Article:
North Melbourne’s noteworthy experiment lasted about two and a half quarters against GWS on Sunday at Blundstone Arena.
Not replacing Shaun Higgins with another ball-winning midfielder entrusted greater responsibility to the younger midfielders in the side, asking them to step up to the challenge against the second-best team in the AFL this season.
It … uhh … didn’t work, but it most definitely should not be criticised. It’s these sorts of decisions which the rest of 2019 should be about.
A quick apology note for no post last week. Unfortunately real life work got in the way of this work I do in my own time. Rude, I know. Back to normal programming here though.
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Coming up against the likes of Josh Kelly, Stephen Coniglio and co in a game which was always going to be heavily contested – the week after the Giants got thumped in that area – already had North staring down the barrel of a monumental challenge.
This was before the absence of Higgins meant the Matt de Boer tag was 110% locked in on milestone man Ben Cunnington, and in turn meant the secondary midfielders would be relied on to do the heavy lifting.
As we discussed on the blog last year, games in Hobart tend to be slower than your average, which in turn makes a team’s performance from stoppages and clearances much more important than normal.
While North wasn’t able to win first possession too often in the first half, the pressure was so outstanding it almost didn’t matter.
The Giants were switched on, playing well, and North more than stuck with them up until half time despite the clearance and stoppage disparity.
I’d go as far as to say it was clearly North’s best pressure half for the year, and for quite a while before that as well. Of the Giants’ seven first-half goals, very few were system goals, and repeatable. Consider:
1: Advantage call after play had already stopped
2: Incredibly soft kicking in danger free kick
3: Excellent clearance work from the Giants midfielders
4: Incredibly soft 50 metre penalty paid against Simpkin
5: Dumont’s dropped mark he’d take 999 times out of 1000
6: Brilliant instinct play from Coniglio which only a handful of players would even contemplate
7: Kelly slotting a set shot from the pocket where players rarely score from, let alone goal. Although it appeared the only reason he was in so much space to take the mark was because North players forgot he didn’t actually come to Arden St, and is still a Giant
To go into the rooms at half time with the scores level was a great result, and yet the game swung there.
Despite those GWS goals not being repeatable, it was much the same for North being able to pressure manically while being second to the ball.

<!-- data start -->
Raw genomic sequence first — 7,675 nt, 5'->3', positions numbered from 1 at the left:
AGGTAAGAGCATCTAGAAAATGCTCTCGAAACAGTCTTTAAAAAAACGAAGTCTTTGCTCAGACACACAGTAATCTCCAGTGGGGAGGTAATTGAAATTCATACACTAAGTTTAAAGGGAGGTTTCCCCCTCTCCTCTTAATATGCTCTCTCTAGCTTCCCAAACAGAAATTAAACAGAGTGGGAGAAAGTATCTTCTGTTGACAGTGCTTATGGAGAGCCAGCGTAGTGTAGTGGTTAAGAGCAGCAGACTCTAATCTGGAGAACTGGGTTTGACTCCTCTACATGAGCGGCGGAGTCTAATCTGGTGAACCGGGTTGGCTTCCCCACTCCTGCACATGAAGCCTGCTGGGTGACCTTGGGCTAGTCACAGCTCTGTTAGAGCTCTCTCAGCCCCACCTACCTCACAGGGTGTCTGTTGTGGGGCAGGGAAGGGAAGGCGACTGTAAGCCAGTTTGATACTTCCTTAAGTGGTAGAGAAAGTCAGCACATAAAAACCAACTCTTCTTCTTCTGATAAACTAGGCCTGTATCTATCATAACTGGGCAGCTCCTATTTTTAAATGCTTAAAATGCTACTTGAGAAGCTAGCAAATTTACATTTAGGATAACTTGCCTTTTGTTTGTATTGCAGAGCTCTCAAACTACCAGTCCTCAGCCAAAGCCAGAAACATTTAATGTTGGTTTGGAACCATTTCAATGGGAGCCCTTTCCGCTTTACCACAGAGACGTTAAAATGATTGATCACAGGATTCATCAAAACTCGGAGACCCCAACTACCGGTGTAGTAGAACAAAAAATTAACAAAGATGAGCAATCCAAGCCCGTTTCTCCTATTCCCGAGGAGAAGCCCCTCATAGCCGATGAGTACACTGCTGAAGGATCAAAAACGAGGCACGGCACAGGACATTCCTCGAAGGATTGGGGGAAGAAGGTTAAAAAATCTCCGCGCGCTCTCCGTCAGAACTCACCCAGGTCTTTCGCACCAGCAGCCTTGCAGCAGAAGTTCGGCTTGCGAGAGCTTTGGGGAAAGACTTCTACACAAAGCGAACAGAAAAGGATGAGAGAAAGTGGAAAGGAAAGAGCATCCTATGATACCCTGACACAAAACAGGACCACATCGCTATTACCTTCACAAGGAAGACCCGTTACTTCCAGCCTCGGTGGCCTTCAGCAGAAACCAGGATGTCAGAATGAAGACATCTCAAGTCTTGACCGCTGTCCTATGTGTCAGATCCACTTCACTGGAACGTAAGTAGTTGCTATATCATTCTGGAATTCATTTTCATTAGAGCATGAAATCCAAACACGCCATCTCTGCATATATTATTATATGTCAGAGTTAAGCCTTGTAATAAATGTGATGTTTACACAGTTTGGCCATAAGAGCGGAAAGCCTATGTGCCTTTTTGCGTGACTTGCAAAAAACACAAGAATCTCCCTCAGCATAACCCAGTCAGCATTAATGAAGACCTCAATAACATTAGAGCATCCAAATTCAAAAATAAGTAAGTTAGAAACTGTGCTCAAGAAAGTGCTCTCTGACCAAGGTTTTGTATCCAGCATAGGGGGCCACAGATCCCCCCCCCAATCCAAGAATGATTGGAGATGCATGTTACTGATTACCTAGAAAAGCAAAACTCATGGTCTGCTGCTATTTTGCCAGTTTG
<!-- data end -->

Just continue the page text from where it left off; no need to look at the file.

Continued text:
Essentially the second half would be decided by which team was good enough to make their adjustments. For GWS, it was maintaining their stoppage dominance and then converting it to sustainable play. Meanwhile North simply had to get first hands on the ball more often, and then use that to control the tempo a little better.
I’m reluctant to say North’s midfielders failed the challenge, because it feels like an overly harsh word to use, especially when coming up against such quality.
Nevertheless, pressure can cover up a multitude of things against a lot of teams. What it can’t do is cover up being second to the ball all afternoon against an elite midfield.
The Giants were able to maintain their stoppage dominance and kick more ‘traditional’ goals, based around gaining territory and then getting to work at ground level – basically the blueprint on how to win games in Hobart.
North were left to chase tail, until eventually the gap became too big. The easiest way to sum the game up is like this:
- Kelly: 35 disposals. Tim Taranto: 30 disposals. Jacob Hopper: 29 disposals. Coniglio: 27 disposals.
- Dumont: 17 disposals. Jed Anderson: 16 disposals. Cunnington: 16 disposals. Luke Davies-Uniacke: 13 disposals.
You can’t work with that type of disparity for four quarters and expect to come away with the points. But again, it was a move well worth trying to expose the current second-string midfielders to what an elite unit looks like.
A week off to reset, recharge and re-evaluate comes at the perfect time. Based on what we saw against the Giants, it appears the priority should be to bring another ball winner into the side to replace Higgins’ role.
To think big picture, using Paul Ahern in the role seems to be the logical fit. Even if – and I’m speculating here – the internal decision has been made that he can’t play in the same side as Cunnington and Higgins, that thought process is irrelevant while the latter is recovering from his shoulder injury.
Give him a month in the role until Higgins comes back, build his confidence up by saying the role is yours, and see how it unfolds. Aside from the human element to making him feel valued, he should undisputedly be an important asset piece for the club’s midfield in the short, medium and long-term.